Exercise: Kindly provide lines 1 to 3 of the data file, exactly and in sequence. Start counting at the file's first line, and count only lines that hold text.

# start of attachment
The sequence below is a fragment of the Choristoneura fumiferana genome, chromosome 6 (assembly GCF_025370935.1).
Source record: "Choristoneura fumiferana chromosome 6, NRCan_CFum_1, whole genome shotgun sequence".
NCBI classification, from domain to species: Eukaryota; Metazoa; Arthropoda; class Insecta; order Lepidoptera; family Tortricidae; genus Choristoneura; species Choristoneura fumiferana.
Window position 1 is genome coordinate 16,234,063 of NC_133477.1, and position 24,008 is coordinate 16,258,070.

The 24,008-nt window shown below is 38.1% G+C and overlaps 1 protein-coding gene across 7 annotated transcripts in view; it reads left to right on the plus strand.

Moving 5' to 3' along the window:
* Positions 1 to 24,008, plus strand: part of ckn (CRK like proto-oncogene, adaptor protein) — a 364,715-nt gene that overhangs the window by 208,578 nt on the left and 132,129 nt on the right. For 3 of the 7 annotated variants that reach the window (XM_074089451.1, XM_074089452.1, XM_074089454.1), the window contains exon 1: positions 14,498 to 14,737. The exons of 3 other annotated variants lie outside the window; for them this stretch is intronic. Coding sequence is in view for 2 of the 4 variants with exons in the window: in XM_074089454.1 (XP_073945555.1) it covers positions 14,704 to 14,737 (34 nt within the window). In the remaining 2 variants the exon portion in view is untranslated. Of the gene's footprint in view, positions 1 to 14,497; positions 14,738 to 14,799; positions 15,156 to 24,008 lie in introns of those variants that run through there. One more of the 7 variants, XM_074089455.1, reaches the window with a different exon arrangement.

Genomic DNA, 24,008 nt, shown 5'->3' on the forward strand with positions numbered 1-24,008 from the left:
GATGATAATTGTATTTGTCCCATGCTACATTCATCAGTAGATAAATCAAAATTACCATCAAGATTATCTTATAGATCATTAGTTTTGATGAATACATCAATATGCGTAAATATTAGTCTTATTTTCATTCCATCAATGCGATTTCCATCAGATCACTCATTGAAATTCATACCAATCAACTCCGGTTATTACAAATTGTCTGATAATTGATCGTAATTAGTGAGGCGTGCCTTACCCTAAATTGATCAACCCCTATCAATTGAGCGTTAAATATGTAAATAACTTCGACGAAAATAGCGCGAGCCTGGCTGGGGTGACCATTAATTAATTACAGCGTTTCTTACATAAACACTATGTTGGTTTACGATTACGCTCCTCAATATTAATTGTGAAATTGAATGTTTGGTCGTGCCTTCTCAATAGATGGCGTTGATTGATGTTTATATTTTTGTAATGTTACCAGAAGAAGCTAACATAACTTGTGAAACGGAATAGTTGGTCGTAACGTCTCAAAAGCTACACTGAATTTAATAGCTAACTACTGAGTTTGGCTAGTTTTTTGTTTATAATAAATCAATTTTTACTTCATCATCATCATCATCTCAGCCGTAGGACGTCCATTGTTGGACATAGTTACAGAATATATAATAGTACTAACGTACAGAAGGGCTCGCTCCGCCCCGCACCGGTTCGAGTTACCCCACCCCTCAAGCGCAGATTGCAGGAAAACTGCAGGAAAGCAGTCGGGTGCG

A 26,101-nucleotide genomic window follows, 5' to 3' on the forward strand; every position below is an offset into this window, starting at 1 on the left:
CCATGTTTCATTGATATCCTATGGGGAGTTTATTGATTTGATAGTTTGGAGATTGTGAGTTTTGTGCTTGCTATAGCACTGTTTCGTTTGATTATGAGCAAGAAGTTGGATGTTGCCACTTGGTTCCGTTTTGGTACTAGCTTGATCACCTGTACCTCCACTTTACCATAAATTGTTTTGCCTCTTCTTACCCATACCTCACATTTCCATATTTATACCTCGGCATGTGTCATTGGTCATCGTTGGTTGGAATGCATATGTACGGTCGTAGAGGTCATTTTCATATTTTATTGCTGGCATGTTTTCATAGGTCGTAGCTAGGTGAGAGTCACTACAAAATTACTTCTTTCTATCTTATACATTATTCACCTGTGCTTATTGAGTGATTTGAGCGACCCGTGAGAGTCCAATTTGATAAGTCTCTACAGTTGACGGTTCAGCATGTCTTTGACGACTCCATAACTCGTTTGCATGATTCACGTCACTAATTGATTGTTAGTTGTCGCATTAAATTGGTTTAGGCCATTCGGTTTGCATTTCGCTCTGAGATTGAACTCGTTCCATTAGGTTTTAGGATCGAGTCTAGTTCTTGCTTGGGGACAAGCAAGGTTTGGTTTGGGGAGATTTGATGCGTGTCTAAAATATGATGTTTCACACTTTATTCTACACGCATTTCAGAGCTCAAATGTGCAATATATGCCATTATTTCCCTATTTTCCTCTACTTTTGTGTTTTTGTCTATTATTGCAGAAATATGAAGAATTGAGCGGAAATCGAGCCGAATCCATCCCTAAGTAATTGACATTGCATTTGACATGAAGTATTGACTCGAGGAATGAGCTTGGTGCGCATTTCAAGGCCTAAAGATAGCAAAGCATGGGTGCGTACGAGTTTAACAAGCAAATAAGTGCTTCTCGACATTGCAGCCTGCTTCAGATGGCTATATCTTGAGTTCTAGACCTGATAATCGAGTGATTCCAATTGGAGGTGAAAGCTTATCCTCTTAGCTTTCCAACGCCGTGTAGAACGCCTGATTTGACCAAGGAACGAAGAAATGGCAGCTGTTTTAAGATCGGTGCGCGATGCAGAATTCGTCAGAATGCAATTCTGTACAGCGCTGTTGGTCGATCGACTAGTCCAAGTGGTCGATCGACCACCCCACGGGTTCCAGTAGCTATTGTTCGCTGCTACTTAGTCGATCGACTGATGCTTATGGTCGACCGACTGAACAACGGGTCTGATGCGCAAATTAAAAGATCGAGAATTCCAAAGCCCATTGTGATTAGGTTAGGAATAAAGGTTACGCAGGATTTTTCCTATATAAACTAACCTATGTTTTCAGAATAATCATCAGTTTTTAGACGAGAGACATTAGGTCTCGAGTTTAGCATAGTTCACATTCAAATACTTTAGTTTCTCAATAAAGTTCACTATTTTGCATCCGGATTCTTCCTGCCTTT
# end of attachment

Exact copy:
The sequence below is a fragment of the Choristoneura fumiferana genome, chromosome 6 (assembly GCF_025370935.1).
Source record: "Choristoneura fumiferana chromosome 6, NRCan_CFum_1, whole genome shotgun sequence".
NCBI classification, from domain to species: Eukaryota; Metazoa; Arthropoda; class Insecta; order Lepidoptera; family Tortricidae; genus Choristoneura; species Choristoneura fumiferana.